The Aleut are the indigenous peoples of the islands of the same name, discovered by Russian explorers in the 18th century. After the sale of the islands and the territory of Alaska to the United States, a small minority of the Aleut migrated to the Kamchatka region. Today they number a meager 482 individuals. As of 2010, the number of their native language speakers stands at 45.
The people gets its name from the river Chulym (or Chulim), whose basin they had first settled. Their population is only 355, and they belong to the Turkic group, similar to the Tatars, Kyrgyz, the Kazakh and others. Today they occupy the areas of the Tomsk region and the Krasnoyarsk Kray.
Many still observe the folk traditions and know the art and custom of their people, revolving heavily around shamanism. The Chulym language is understood only by 12 percent of the people, and only 14 living members of the group are able to converse in it freely!
The Oroks are a Tungus-Manchurian people, living primarily on the Sakhalin islands. Today they number fewer than 300 people, with fishing and deer herding being their main source of subsistence. The tribe gets its name from the Japanese language, with the Orok referring to themselves as the Ulta - roughly translating as “people of the deer.”
In Soviet times, the Orok were gathered into a single community mostly inhabiting the village of Val, where their descendants live to this day.
The Taz (or Daz - “natives” in Mandarin), are relatively young people, whose history dates back to barely the 19th century. The ethnicity was produced as a result of the mixing of Russia’s Far-Eastern peoples - the Udegey and the Nanay. Their numbers are truly small at 274 individuals, and they live around the Primorsky Kray.
Their culture is an interesting mix of Russian and northern-Chinese customs, while the language is considered to be one of the dialects of the Chinese language. Sadly, nobody speaks it today, with the majority considering Russian as their main language.
The Izhorians, along with the Votes, are a Finnic group, slightly larger than the others mentioned so far, at 1,300 individuals. Of those, only 266 inhabit Russia, however. Their language belongs to the Finno-Ugric group, including also Finnish and Karelian - however, their culture is completely self-contained. Their singing and spoken word traditions are what set them apart, and are used to pass on their mythology and document their history.
The Ents inhabit Siberia’s Krasonyarskiy Kray, and number only 277 people. Their name dates back to the 1930s, when the Soviet ethnographer Georgy Prokofyev explored the indigenous peoples of the region. The name itself comes from their native language, and means “man (person).”
The Ent can be subdivided further into two people - those inhabiting the tundra (Somatu) and the forest-dwellers (Pe-Bay). There are consequently two dialects, but less than half of the population are carriers. The culture and folklore, however, are identical. Meanwhile, both are, interestingly, Orthodox Christian people today. Despite that, they still revere old gods and spirits, and have a very strong connection to nature and the mysticism around it.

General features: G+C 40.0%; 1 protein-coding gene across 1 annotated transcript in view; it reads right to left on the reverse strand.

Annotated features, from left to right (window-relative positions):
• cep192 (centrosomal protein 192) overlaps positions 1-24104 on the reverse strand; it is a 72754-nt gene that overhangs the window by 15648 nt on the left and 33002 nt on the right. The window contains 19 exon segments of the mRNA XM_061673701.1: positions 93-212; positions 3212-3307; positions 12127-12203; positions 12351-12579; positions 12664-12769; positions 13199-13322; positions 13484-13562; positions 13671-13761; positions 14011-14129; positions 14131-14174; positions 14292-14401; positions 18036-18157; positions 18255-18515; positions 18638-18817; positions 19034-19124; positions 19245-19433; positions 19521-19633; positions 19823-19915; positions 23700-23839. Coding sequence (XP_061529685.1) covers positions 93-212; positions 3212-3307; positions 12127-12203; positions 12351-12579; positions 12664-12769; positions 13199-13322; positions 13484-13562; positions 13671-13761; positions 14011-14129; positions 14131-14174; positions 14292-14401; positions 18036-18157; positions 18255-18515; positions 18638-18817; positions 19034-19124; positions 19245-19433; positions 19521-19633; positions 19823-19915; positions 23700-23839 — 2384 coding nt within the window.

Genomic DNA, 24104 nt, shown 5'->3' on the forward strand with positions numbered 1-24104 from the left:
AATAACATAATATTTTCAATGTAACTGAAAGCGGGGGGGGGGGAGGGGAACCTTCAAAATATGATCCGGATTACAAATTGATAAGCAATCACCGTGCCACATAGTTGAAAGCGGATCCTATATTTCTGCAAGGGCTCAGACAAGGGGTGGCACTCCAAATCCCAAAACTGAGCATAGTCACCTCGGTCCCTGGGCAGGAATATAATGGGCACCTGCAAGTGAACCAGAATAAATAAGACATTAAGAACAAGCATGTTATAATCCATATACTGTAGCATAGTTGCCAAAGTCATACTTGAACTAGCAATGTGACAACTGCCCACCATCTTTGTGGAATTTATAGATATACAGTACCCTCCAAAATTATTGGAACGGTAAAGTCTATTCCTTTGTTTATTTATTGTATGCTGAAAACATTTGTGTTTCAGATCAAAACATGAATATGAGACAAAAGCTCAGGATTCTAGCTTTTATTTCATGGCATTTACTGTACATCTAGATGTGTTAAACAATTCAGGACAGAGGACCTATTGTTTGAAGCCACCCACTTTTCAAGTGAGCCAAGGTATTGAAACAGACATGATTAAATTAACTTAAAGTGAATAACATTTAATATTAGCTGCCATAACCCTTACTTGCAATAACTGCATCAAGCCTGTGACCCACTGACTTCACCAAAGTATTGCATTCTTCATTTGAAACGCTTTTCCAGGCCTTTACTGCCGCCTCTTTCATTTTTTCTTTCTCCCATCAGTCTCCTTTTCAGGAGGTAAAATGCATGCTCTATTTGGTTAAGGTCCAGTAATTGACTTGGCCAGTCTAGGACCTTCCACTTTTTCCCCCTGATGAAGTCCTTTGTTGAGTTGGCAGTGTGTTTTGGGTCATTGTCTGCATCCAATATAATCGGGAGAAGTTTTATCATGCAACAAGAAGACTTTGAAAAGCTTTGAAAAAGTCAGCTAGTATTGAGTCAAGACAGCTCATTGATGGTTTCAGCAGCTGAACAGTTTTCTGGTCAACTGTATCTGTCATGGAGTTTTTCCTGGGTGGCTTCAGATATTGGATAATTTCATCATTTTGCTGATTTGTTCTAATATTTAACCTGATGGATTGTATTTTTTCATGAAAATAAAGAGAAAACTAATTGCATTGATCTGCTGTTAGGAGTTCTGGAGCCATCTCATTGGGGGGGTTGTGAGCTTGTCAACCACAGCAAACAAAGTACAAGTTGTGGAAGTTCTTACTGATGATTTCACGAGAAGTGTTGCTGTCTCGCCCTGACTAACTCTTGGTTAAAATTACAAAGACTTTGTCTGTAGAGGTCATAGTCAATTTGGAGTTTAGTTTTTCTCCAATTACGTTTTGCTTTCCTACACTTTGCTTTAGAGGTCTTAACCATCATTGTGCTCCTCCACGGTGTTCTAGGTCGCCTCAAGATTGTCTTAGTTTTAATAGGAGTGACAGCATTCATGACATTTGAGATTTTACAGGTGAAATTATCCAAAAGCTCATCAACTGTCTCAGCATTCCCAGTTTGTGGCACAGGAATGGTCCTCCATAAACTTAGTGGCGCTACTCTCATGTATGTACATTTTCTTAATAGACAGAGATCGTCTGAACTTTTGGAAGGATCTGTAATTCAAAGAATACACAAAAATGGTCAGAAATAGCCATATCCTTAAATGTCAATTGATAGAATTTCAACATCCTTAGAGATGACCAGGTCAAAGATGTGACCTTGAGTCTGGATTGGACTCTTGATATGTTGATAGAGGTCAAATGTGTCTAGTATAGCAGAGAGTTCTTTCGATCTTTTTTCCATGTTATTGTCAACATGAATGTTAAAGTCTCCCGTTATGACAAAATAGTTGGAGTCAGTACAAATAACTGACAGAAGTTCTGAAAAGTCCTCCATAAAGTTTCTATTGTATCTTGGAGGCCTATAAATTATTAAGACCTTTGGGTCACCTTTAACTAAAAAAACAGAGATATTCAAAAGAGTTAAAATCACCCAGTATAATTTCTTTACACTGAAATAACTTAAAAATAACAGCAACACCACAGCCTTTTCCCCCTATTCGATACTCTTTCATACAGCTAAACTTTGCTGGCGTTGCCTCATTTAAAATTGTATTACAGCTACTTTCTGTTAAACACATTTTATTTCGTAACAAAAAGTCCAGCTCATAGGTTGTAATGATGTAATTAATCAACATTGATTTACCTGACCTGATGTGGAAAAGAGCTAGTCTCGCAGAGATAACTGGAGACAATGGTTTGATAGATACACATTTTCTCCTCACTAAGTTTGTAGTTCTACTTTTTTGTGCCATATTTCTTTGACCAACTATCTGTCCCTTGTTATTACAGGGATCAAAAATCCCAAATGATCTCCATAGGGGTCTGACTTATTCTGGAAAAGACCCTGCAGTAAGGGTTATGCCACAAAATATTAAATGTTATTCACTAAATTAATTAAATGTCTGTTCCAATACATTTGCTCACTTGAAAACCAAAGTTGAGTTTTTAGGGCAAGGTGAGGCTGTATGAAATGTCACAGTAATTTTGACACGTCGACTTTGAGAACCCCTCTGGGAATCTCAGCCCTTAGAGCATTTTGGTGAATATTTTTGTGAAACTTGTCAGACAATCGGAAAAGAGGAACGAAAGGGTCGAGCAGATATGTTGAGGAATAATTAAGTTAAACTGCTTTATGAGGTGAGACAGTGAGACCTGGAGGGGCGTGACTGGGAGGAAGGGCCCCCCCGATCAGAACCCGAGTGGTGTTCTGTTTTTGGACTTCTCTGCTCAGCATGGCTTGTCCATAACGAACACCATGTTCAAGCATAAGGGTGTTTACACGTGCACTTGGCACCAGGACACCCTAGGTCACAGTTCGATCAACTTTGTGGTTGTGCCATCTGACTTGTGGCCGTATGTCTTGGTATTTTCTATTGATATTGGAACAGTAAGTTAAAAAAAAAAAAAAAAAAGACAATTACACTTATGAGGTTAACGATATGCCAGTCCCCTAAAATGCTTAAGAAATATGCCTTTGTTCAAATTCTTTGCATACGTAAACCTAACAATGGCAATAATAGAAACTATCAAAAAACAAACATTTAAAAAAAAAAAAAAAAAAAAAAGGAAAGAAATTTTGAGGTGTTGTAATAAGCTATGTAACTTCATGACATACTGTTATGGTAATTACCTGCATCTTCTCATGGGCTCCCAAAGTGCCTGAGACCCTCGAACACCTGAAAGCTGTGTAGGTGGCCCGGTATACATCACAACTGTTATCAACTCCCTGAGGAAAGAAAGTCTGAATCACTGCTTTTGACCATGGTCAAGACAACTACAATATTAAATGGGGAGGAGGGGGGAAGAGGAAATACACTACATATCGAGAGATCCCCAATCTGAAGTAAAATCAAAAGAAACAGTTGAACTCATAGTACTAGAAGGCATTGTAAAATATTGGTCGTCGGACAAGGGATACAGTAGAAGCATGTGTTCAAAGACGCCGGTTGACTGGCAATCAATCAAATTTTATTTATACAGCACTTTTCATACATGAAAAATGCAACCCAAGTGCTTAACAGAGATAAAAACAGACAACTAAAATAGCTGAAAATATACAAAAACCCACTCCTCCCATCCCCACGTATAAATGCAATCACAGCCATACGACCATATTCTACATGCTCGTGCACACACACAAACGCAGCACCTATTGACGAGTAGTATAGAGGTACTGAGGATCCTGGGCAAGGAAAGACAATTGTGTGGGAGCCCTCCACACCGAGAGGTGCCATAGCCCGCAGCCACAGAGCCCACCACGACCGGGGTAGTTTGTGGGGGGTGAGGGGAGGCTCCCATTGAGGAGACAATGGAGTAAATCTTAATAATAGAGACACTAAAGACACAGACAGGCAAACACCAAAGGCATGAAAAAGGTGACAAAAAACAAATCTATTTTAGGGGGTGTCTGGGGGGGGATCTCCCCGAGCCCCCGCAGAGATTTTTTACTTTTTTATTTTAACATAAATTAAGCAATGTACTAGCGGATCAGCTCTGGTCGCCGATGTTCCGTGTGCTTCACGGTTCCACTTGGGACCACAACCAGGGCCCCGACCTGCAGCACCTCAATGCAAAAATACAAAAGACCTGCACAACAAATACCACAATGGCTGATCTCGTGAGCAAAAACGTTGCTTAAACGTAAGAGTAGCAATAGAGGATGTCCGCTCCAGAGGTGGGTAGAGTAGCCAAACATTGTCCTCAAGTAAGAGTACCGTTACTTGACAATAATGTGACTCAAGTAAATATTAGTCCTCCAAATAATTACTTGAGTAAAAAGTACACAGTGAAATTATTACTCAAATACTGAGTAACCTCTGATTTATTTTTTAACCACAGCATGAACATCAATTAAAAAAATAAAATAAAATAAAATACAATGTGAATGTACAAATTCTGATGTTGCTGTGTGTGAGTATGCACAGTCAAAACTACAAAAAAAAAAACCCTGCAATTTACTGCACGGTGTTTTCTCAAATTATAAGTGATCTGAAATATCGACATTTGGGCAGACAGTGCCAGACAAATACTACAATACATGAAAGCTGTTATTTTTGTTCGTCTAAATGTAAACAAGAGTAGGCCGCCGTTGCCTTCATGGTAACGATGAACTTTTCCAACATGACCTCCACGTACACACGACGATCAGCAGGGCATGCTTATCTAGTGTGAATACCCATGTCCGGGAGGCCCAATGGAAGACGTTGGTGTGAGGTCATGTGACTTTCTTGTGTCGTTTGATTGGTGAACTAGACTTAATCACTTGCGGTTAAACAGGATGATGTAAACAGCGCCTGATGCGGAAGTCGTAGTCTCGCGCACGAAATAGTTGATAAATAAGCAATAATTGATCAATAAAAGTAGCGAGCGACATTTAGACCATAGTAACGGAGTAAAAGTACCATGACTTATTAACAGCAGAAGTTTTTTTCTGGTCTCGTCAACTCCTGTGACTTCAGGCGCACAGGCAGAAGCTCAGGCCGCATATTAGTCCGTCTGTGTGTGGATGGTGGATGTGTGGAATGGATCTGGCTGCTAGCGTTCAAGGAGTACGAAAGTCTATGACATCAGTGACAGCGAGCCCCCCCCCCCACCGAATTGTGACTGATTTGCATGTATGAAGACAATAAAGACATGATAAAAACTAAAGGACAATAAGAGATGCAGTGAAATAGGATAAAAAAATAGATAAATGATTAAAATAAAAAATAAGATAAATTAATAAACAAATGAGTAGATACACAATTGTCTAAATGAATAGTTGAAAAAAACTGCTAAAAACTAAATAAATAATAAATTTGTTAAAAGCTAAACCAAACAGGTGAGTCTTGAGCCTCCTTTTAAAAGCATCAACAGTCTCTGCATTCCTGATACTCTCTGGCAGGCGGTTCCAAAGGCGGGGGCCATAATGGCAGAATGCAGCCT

The Setos are another Finnic tribe - a larger one than the others on this list, with some 10,000 individuals living in and around Estonia. In Russia, however, only 214 remain, inhabiting the Pskov region. Precise numbers are difficult, as most of them have assimilated into the larger Estonian and Russian populations.
The Seto language is actually a dialect of Estonian, but the people themselves claim to be a self-contained culture. Despite this, it borrows heavily from Russian custom - including the clothing - and to a much lesser extent from Estonian. Another factor here is religion: the Estonians are Lutherans, while the Setos are Russian Orthodox.
The Votes (or Vods) is among the rarest people in all of Russia, living right next to the Izhorians, but numbering a measly 64 people - and that’s a figure for the entire world, not just Russia! Only six of the individuals live outside our country, with the other 59 inhabiting this side of the pond, mainly in St. Petersburg and the wider Leningrad region, on the Baltic coast.
The culture is experiencing a slow renaissance these days: there are language courses, as well as a puppet theater with plays in the Vote language, based on their folk tales and mythology.
There are only four - yes, four! - ethnic Kereks left in the entire world. Going also by Ankalgakku (“the people by the sea”), they live on the island of Chukotka and speak the Chukotsky and Russian languages. The Kerek language, sadly, has been lost to us forever.
Like other people living in the region, the culture is shamanic. The cults of animals and ancestors are very strong within this culture, as is expected in all cultures practicing shamanism.
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